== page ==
23

It's certainly possible to implement this on an Arduino. Here are 3 such Arduino libraries that implement neural networks: Neuroduino Arduino Basics ArduinoANN The complexity of the network that the Arduino can handle is a separate question, especially when it comes to training -- tens of thousands of iterations on training data. Training on a fast ...


13

You want to use USB for communications with the computer. If you have a number of microcontrollers, you will probably only connect one of the microcontrollers directly to the computer. The other microcontrollers will need to get their commands from the main microcontroller. The communication you choose will depend on a number of factors: required bandwidth ...


11

There's more than one way to do it (TMTOWTDI). There are a several ways to connect 8 analog inputs to an Arduino. Add an analog multiplexer, as georgebrindeiro suggested. Such as: (a), (b), (c), (d), etc. Replace the Arduino with one that has enough analog inputs already built-in. Such as the Arduino Mini with 8 analog inputs, the Arduino Due with 12 ...


10

Could you train a neural network on a microcontroller? Maybe, but please don't try. Could you use a NN for classification, etc on a microcontroller? Sure, as long as you can calculate the result of propagating the node and edge values and handle the multiplications.


10

How Servos Work Based on these details of your question: I just got a kit [...] continuous servos [...] plugged it into the microcontroller Combined with your "Arduino" tag, I'm betting that you are working with hobby (RC) servos modified for continuous rotation. Standard servos work by receiving a pulsed signal with a 20ms period (50Hz). Regular ...


9

There are a number of things to consider for your project. Since you are asking for the learning algorithms, I asume your hardware is or will be up and running. When getting your robot to learn, you should differentiate between on-line and off-line learning. Further, there is on-system and off-sytem learning, which can be combined with the previous category. ...


9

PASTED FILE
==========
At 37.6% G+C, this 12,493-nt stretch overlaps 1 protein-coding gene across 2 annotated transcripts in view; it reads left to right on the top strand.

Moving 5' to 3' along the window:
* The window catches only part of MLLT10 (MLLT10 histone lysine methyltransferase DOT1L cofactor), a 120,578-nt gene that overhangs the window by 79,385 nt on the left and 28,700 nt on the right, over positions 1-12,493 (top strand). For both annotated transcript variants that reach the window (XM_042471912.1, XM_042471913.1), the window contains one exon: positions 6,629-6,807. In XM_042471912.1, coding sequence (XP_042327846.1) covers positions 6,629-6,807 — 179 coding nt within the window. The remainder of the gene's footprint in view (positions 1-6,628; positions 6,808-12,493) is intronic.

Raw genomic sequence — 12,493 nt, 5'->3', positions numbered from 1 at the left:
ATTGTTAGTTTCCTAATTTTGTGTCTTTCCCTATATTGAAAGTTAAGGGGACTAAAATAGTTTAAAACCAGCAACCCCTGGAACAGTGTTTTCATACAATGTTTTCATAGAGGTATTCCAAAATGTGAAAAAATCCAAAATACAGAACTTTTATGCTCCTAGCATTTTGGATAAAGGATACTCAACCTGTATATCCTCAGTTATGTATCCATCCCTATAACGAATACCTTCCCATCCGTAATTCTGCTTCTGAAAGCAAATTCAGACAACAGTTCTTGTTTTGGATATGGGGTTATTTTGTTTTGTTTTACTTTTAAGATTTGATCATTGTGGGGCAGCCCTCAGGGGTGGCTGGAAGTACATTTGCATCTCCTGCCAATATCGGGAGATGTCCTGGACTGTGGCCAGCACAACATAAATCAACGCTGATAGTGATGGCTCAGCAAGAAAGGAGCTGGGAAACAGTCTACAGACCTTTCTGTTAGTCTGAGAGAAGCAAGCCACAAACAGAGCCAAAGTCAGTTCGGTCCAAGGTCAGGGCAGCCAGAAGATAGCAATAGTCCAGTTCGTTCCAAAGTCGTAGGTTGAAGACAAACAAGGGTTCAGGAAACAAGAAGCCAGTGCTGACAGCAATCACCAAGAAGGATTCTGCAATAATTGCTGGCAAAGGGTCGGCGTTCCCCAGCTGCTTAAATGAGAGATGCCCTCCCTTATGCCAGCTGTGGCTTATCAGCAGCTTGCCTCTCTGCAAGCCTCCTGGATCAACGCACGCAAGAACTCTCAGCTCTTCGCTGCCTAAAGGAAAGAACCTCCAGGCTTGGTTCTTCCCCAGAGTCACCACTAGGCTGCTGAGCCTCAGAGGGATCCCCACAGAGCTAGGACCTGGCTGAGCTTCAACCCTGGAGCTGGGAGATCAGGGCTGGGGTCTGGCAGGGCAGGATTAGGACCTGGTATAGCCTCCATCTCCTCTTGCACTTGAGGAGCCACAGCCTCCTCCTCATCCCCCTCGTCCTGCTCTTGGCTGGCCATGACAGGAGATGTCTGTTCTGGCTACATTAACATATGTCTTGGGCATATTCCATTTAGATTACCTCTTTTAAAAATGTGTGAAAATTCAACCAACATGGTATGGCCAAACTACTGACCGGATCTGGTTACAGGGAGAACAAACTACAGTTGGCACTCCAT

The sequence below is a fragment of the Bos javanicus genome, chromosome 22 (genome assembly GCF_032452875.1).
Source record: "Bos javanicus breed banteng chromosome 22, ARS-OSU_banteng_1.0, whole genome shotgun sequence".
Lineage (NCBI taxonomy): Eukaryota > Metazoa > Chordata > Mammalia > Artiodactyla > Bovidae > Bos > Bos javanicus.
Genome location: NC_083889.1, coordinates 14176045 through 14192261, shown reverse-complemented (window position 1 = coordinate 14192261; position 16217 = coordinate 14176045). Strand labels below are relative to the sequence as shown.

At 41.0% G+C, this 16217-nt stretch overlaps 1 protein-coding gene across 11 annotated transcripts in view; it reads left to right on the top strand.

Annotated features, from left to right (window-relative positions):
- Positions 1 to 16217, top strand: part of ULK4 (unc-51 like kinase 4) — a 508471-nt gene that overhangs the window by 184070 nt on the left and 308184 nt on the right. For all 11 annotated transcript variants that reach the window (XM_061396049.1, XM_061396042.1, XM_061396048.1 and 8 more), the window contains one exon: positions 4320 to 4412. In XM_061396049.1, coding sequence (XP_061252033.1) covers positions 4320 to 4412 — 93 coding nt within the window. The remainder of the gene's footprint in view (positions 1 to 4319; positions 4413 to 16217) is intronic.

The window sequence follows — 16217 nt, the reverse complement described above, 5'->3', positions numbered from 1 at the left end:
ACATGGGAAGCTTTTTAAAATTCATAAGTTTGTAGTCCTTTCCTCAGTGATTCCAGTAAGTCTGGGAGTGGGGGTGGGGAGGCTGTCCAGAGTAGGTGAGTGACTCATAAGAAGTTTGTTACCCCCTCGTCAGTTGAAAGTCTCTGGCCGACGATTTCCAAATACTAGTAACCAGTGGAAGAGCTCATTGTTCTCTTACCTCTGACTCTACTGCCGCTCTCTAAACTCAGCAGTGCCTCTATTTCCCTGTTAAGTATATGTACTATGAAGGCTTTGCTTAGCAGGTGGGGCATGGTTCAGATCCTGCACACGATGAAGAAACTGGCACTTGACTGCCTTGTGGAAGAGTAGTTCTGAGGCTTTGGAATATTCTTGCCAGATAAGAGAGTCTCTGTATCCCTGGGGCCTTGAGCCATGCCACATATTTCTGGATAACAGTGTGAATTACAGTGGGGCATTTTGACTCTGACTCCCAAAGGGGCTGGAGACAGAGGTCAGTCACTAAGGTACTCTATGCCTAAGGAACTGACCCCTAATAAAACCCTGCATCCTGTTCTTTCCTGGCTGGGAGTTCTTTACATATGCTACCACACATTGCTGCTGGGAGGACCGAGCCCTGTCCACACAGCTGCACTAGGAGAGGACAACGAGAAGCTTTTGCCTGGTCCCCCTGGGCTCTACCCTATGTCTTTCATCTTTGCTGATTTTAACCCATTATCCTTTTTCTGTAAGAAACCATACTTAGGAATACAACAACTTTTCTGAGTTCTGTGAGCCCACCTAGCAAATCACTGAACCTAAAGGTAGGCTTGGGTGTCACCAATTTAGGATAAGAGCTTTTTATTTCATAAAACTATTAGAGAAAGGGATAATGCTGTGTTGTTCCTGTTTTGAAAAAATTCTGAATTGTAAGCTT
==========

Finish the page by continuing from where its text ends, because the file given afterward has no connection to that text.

The Arduino is really an AVR Atmega328p. The Arduino is a fine off-the-shelf implementation of this microcontroller, but if you make many of them, you can buy the chip for less than $3 each in bulk, and it requires very little circuitry to run on its own -- a crystal and a couple of capacitors to run at 20 Mhz, or not even that if you can run at the built-in ...


8

It sounds like you're observing the symptom of "lost bytes". There are several different things that can cause an AVR to lose bytes. It sounds like you are guessing that it's losing bytes when new bytes are coming in while the buffer is full. While there are several remedies to fix or at least ameliorate that particular problem, those approaches are useless ...


8

The processor has to execute something. You will always have an "endless" loop even if you're doing some work in an interrupt handler. The best solution depends on exactly what you're trying to do. The main advantage of using interrupts is they allow you to service events in real-time while your main program is doing something else. Timer interrupts ...


7

I'd recommend getting your hands on a 3pi and an Arduino. They both use the same chip, and are a great place to start. Get yourself some tools. A soldering iron with a sharp point. A multimeter. Some breadboards and some wire. Actually, just look here: Ladyada's Equipment List


7

It would be nice if we could tell the compiler the range and precision of each fixed-point input variable (perhaps no two having the radix point in the same location), and it would automagically -- at compile time -- use the correct range and precision and rescaling operations for the intermediate values and final values in a series of calculations. I've ...


7

There is not a specific set of learning algorithms that you will need to implement. Genetic algorithms (GA), neural networks (GA), and reinforcement learning (RL) have all successfully been applied to the problem of gait generation. I can also conceive of ways to use unsupervised learning methods to approach this problem but I can't say for certain whether ...


7

You'll have to determine yourself whether a motor controller shield is compatible and can be stacked on your existing shield. In some cases, you can use Arduino's SPI. In other cases, you'll need to check whether the pins that your shield uses would conflict with the pins needed by a motor controller.


7

Yes this is entirely possible, and as FuaZe said, it's called a bootloader. You essentially have two programs on your chip, each with their own memory area; the bootloader and the application. Preferably, the bootloader area is write-protected to make sure you don't accidentally destroy it. With the bootloader, you can use any algorithm you want. If you ...


6

An optical encoder is fairly simple to add to an existing wheel. Essentially you mount a photosensor that can detect notches or patches on a disk as it rotates with the wheel. You could use through hole light detection as well. The circuit design is fairly straight foward And your arduino program counts the number of pulses it receives. Knowing the number ...


6